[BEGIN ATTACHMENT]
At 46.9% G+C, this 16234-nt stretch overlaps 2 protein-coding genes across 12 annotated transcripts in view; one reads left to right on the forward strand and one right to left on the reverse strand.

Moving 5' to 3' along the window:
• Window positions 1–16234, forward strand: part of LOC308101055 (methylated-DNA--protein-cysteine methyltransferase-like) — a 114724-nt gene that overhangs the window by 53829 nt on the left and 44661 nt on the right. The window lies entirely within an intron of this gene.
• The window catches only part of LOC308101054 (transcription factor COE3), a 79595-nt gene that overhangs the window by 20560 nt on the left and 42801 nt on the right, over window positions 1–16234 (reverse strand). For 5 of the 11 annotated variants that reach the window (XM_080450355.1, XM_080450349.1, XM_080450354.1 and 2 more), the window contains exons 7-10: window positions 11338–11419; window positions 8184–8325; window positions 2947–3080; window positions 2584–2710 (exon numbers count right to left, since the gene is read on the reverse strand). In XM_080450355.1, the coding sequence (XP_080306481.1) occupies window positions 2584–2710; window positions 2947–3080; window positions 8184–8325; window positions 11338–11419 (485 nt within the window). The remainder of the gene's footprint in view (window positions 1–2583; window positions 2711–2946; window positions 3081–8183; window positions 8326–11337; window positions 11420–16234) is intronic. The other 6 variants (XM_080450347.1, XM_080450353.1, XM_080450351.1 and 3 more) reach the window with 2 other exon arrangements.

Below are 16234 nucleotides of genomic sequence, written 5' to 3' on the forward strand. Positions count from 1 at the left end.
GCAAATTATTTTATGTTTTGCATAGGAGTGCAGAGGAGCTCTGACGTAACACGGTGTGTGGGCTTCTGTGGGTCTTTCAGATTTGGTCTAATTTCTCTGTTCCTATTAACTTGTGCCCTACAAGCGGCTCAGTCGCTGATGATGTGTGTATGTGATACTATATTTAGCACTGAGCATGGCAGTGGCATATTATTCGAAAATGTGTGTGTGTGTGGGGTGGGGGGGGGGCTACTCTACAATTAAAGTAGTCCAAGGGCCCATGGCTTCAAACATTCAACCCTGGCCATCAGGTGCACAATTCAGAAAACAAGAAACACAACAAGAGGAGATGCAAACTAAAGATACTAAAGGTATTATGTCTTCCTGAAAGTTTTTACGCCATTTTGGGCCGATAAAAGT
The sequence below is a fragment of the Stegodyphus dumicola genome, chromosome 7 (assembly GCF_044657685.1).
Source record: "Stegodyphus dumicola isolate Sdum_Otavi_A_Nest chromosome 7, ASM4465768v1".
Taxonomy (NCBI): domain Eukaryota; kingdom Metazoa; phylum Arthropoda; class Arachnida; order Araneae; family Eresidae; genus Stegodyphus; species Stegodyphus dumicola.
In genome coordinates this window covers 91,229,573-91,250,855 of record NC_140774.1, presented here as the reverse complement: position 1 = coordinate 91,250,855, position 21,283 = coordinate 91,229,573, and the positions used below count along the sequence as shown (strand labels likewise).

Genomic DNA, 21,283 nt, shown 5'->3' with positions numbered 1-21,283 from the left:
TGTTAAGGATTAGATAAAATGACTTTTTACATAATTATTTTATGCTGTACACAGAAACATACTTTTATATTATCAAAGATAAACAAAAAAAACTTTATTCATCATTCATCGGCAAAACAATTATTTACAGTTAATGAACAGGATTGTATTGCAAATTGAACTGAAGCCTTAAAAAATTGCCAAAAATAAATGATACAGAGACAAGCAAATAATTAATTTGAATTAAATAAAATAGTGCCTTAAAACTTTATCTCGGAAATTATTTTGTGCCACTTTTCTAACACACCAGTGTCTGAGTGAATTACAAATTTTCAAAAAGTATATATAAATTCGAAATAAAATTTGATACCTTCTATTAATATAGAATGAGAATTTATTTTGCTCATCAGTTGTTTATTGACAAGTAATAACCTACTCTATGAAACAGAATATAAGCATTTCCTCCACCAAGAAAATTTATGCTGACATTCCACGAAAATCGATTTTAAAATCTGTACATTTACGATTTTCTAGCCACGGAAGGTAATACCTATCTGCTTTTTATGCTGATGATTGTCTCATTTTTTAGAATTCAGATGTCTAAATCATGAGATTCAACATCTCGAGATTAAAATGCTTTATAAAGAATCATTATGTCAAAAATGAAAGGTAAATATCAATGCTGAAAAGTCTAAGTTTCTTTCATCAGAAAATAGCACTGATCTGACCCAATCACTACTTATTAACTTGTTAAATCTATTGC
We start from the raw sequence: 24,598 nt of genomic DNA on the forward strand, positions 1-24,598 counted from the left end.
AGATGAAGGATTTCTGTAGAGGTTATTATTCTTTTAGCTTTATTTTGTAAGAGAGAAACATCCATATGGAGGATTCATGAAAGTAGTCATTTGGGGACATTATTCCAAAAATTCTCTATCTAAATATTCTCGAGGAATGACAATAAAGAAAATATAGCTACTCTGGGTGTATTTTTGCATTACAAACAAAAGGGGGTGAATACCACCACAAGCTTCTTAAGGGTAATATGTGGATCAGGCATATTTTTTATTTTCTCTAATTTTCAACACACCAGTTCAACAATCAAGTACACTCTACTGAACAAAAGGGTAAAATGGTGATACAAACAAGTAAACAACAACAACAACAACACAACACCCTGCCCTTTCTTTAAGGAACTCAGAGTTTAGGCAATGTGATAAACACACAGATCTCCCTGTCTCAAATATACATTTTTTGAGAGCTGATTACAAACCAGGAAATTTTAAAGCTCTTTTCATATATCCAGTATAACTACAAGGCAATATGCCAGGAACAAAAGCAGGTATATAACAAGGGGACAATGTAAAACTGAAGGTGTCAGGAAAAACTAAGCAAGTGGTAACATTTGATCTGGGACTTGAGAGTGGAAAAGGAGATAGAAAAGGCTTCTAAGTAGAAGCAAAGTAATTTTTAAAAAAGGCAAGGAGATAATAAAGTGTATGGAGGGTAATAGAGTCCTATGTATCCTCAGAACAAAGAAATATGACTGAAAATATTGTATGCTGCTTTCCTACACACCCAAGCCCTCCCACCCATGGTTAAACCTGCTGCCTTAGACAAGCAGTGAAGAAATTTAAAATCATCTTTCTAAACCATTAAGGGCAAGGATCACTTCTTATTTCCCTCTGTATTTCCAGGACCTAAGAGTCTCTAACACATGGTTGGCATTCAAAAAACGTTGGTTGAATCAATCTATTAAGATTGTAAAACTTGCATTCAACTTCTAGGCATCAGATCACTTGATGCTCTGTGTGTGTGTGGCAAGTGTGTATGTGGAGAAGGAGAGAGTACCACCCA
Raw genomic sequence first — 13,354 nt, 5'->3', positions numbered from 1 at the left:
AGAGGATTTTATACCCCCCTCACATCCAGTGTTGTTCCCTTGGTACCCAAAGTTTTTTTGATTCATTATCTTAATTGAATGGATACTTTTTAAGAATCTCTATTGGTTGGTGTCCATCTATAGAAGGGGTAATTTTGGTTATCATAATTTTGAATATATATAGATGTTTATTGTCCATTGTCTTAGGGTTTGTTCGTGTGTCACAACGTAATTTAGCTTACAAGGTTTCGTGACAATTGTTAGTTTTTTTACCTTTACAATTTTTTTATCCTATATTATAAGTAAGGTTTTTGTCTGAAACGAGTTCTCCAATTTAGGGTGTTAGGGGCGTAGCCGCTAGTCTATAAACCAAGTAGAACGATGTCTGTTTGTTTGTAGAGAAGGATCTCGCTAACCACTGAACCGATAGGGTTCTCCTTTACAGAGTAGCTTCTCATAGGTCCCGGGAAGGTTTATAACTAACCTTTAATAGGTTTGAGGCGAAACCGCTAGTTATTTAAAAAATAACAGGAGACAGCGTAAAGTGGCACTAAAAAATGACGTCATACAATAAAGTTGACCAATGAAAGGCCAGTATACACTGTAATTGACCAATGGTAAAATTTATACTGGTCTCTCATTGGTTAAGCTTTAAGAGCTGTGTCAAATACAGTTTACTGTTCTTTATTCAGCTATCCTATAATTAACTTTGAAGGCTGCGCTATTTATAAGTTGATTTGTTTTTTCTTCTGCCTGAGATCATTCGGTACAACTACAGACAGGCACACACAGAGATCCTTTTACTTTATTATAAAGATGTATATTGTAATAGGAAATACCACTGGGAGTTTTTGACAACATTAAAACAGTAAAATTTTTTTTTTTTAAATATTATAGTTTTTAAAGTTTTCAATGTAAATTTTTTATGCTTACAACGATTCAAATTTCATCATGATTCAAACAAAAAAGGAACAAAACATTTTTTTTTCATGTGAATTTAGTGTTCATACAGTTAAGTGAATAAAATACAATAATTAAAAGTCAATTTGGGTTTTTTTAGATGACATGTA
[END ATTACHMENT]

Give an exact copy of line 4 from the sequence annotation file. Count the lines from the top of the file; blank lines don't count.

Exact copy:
• The window catches only part of LOC308101054 (transcription factor COE3), a 79595-nt gene that overhangs the window by 20560 nt on the left and 42801 nt on the right, over window positions 1–16234 (reverse strand). For 5 of the 11 annotated variants that reach the window (XM_080450355.1, XM_080450349.1, XM_080450354.1 and 2 more), the window contains exons 7-10: window positions 11338–11419; window positions 8184–8325; window positions 2947–3080; window positions 2584–2710 (exon numbers count right to left, since the gene is read on the reverse strand). In XM_080450355.1, the coding sequence (XP_080306481.1) occupies window positions 2584–2710; window positions 2947–3080; window positions 8184–8325; window positions 11338–11419 (485 nt within the window). The remainder of the gene's footprint in view (window positions 1–2583; window positions 2711–2946; window positions 3081–8183; window positions 8326–11337; window positions 11420–16234) is intronic. The other 6 variants (XM_080450347.1, XM_080450353.1, XM_080450351.1 and 3 more) reach the window with 2 other exon arrangements.